UPLB-SESAM joins the Oceana and NAST in a national colloquium on the impacts of seabed quarrying and ore mining

The growing interest on how seabed quarrying could affect the coastal and marine habitats, and the nearby communities, their livelihood, and even our food security was the topic of a recently held online colloquium organized by the National Academy of Science and Technology (NAST) and Oceana Philippines last November 8, 2021. The event is related to the campaign to save and defend Manila Bay. 

For her opening message, Dr. Rhodora V. Azanza, Academician and President of NAST, mentioned that the science and technology community has a responsibility to provide science-based recommendations on policy and decision making to protect our coastal and marine biodiversity.

Dr. Rico C. Ancog, Dean of the University of the Philippines-School of Environmental Science and Management (UPLB-SESAM), elaborated on some concepts and cases related to the costs and benefits of seabed quarrying and offshore ore mining. Being a contentious issue, he elaborated on the role of an analysts to not just look into the physical impacts of the seabed quarrying but also in valuation of such impacts. 

Dr. Ancog defined seabed quarrying citing the PDENR A.A. 2000-2, which is “the process of extracting, removing and/or disposing quarry resources found in offshore areas”, while  offshore mining or the deep-sea mining as the, “process of extracting minerals and deposits submerged in the seafloor.” 

He added, defining and understanding the context is important to appreciate how such a process will proceed because the analysis of the cost and benefits may guide whether seabed mining is warranted, and how it can better proceed. 

Dr. Ancog highlighted that before proceeding to a certain project, it is crucial to examine the status of the existing ecosystem of the area. Manila Bay, as pointed out in his presentation, is very economically active and is densely populated. The place is also highly susceptible to flooding. Citing several studies, he highlighted a number of existing issues in Manila Bay such as the loss of seagrass habitat due to land conversion, sedimentation, overfishing, destructive fishing, and overexploitation of resources, among others.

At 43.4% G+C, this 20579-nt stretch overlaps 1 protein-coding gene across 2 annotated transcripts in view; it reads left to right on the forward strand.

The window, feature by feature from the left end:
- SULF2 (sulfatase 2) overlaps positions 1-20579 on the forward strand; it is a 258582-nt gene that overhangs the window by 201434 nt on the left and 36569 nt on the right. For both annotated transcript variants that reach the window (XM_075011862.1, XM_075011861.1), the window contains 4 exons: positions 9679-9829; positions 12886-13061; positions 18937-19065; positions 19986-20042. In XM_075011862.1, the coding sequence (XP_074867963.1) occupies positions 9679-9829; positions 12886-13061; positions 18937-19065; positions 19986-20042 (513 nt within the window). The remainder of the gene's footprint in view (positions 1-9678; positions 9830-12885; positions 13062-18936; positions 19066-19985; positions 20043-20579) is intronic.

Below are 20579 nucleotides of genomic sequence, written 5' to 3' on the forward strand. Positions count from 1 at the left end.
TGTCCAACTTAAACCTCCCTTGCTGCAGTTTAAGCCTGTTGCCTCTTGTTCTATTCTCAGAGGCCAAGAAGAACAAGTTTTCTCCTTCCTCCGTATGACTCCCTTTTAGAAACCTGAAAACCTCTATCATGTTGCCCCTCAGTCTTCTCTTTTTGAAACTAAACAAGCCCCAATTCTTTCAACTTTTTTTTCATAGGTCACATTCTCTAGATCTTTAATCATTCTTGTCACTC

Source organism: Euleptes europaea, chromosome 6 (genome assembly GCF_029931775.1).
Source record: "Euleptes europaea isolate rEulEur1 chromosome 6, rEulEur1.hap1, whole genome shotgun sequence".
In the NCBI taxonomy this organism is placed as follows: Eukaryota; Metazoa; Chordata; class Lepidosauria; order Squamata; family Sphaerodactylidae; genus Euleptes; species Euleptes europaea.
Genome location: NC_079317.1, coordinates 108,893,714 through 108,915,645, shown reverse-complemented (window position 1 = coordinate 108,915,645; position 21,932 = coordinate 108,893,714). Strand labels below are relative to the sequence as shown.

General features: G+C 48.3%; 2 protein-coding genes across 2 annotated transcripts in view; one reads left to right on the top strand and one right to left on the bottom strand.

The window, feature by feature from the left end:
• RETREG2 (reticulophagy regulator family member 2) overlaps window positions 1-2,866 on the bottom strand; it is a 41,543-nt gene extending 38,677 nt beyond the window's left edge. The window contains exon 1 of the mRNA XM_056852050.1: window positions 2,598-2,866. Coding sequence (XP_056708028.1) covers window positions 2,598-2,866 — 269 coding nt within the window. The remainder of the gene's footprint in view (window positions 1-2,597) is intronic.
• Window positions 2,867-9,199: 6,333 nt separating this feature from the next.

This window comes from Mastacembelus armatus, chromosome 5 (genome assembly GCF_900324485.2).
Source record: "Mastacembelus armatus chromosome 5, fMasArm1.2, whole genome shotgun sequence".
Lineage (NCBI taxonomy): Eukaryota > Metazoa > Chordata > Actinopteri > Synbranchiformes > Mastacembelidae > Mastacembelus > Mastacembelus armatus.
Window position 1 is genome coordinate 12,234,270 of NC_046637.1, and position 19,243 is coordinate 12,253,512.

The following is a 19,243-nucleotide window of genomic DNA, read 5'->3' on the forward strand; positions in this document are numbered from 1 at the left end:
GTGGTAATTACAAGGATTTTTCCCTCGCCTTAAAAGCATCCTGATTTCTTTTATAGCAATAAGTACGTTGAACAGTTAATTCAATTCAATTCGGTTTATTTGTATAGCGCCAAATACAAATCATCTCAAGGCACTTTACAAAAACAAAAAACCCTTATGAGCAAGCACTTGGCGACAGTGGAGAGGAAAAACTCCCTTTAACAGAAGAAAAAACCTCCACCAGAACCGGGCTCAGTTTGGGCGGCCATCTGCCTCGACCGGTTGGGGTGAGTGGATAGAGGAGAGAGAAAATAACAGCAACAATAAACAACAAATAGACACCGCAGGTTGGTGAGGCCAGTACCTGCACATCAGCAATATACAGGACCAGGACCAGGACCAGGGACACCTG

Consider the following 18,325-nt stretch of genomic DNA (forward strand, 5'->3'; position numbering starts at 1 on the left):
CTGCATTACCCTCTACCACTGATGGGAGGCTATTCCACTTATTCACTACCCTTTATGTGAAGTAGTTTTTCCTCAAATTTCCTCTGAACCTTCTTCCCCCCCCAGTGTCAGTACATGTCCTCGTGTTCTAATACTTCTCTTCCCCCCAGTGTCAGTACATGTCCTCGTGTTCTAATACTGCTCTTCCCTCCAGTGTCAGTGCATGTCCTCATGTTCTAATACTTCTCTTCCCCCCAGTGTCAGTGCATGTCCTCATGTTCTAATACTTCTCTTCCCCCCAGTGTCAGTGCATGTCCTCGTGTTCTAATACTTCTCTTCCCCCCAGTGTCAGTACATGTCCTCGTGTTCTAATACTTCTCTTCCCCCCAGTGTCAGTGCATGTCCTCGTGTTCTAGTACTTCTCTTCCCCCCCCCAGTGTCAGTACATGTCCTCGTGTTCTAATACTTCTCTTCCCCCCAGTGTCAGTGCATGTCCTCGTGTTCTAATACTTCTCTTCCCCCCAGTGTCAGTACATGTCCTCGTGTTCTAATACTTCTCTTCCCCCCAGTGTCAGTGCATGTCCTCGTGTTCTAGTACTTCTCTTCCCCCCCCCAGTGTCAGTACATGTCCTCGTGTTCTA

With these descriptions of the Manila Bay, Dr. Ancog discussed that the ability to identify and quantify the benefits and costs is crucial to the conduct of a comprehensive, and integrative assessment. He highlighted the three things that need to be considered when doing an economic analysis, and these are 1) The impacts (positive and negative); 2) Quantification of those impacts across the project life; and 3) Monetization of those impacts. 

“And we, as analysts, make recommendations based on the results of such analysis,” Dr. Ancog stressed. 

In consideration with the limitations on the existing data, the thriving industries and economic activities in Manila Bay registered positive direct and indirect values. “With these estimates of the current value of the existing coastal and marine resources, this points us to the  direction of what we will forego due to seabed mining” Dr.Ancog added. 

He also presented sample studies in the case of Cook Island Nodule Mining where the listing of the cost items (private cost and environmental and social cost) is notable. Another sample study he showed is the seabed mining in the Republic of Marshall Islands. 

Joining Dr. Ancog in this session was Dr. Fernando P. Siringan, an Academician from the Marine Science Institute, University of the Philippines Diliman. He discussed the sediment cover of Lingayen Gulf and Manila Bay and elaborated on a number of potential physical  impacts of seabed quarrying and ore mining. 

This online event also invited representatives from the DILG, PINSAMALA, Pangisda Pilipinas, and FARMC and continued the discussions on emerging issues from different perspectives to be able to understand what really is the effect of different activities on the ocean.  

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